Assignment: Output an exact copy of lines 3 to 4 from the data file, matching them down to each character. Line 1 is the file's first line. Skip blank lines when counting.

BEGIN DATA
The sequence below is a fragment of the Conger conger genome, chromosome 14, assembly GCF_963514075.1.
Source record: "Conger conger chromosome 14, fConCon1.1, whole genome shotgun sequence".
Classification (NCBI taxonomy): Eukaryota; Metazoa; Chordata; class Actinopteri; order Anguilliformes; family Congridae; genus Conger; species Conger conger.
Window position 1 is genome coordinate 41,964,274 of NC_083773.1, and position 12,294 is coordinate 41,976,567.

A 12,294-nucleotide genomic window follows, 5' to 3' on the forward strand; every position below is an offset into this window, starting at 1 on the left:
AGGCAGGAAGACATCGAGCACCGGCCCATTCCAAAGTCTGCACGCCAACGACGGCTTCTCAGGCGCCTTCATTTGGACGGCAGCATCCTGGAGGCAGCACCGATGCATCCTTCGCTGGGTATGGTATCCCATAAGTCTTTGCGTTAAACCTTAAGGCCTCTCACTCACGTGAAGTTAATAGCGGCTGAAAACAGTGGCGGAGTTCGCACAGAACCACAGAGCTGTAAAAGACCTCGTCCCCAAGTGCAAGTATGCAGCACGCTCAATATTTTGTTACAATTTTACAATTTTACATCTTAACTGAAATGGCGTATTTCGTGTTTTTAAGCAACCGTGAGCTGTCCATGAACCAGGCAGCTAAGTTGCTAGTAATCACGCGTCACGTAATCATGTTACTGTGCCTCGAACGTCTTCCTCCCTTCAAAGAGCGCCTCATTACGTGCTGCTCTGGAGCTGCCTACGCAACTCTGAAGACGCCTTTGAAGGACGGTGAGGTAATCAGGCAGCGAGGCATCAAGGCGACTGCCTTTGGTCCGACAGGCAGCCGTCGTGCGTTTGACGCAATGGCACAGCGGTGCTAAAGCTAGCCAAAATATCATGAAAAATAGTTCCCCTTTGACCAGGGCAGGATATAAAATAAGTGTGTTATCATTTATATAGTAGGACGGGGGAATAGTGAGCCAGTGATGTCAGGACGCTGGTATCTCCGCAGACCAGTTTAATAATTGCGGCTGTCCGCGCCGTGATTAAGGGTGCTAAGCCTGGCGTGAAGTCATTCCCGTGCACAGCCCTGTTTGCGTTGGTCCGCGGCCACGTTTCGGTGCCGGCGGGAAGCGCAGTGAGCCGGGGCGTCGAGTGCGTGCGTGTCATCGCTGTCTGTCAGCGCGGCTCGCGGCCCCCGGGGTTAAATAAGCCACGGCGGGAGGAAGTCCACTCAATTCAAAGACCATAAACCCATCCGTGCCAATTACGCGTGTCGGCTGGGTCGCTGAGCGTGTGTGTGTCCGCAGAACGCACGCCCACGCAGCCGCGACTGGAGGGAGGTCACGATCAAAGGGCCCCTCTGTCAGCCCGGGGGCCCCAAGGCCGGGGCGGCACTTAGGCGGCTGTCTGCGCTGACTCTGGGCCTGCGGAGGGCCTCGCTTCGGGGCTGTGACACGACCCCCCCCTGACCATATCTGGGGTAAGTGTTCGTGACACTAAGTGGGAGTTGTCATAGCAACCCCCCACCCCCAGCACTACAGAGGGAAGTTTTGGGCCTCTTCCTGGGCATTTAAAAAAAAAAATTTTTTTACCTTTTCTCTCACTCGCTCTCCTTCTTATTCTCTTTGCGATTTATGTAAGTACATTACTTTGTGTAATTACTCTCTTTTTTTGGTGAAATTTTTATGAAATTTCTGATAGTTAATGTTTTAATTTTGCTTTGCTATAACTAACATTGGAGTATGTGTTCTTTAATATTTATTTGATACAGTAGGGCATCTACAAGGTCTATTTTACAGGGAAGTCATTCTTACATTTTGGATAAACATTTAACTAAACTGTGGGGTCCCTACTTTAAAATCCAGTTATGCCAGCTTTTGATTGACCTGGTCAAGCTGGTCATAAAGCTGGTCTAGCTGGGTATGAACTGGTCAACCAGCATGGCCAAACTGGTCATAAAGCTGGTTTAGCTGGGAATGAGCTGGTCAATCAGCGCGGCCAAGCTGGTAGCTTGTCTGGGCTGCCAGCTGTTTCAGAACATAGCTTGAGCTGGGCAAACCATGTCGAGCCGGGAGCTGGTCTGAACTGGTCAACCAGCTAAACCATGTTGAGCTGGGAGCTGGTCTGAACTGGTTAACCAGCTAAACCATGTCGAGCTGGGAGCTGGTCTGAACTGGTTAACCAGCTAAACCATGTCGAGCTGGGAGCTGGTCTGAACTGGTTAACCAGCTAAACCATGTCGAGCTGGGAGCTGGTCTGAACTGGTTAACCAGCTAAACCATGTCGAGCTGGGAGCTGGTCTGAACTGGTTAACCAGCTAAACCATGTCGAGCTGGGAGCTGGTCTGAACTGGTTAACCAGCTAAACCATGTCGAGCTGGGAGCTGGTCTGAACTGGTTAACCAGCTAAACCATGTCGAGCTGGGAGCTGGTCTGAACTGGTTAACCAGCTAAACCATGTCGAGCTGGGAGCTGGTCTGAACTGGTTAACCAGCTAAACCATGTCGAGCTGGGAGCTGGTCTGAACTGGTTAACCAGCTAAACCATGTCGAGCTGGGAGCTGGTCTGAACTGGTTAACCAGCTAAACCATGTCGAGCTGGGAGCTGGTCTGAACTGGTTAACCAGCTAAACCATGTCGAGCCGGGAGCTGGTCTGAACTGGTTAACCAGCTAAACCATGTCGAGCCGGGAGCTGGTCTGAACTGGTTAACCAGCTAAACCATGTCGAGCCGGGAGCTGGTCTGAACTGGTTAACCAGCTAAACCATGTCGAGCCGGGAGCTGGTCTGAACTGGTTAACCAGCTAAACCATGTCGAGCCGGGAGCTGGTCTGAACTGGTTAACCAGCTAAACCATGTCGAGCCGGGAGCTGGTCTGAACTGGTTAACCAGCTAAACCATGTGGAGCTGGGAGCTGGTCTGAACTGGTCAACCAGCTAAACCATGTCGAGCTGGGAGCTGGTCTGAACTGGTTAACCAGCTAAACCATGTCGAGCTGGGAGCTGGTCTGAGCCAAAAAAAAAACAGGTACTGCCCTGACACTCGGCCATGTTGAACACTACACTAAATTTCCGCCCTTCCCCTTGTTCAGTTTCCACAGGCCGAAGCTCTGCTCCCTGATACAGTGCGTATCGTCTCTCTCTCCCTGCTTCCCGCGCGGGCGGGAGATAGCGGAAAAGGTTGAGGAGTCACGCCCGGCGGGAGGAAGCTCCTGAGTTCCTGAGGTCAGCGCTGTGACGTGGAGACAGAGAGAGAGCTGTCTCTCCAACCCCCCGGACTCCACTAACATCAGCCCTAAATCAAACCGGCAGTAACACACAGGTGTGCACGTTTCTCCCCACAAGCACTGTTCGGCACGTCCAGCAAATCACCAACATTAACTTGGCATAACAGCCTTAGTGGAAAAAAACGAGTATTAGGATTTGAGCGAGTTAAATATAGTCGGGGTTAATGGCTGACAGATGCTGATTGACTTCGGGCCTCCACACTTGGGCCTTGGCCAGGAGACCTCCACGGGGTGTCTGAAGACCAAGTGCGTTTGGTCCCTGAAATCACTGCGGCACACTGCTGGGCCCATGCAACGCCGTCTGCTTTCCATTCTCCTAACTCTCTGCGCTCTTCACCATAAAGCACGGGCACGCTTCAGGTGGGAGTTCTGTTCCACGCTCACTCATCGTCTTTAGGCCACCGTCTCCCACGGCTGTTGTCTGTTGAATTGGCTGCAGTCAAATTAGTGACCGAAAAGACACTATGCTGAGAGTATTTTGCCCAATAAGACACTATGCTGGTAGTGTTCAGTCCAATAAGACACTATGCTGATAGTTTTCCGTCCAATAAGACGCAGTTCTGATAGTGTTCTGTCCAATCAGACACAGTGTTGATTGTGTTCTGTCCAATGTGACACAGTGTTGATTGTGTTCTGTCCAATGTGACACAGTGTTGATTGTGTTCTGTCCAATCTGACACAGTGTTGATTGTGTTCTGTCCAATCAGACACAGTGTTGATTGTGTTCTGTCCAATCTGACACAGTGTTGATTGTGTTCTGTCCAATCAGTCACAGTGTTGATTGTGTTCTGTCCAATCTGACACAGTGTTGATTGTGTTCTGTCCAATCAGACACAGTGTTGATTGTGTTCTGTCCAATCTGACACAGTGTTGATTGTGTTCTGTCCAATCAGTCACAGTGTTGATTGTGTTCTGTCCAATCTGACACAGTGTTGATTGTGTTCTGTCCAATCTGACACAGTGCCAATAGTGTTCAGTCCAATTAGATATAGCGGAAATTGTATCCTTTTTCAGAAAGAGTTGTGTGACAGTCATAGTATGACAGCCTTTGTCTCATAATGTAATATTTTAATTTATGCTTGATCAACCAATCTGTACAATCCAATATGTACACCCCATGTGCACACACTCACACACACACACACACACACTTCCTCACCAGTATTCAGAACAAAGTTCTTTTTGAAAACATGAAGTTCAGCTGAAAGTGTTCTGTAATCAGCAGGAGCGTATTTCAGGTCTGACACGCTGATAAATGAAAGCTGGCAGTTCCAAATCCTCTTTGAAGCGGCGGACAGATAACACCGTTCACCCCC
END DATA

Classification (NCBI taxonomy): Eukaryota; Metazoa; Chordata; class Actinopteri; order Anguilliformes; family Congridae; genus Conger; species Conger conger.
Window position 1 is genome coordinate 41,964,274 of NC_083773.1, and position 12,294 is coordinate 41,976,567.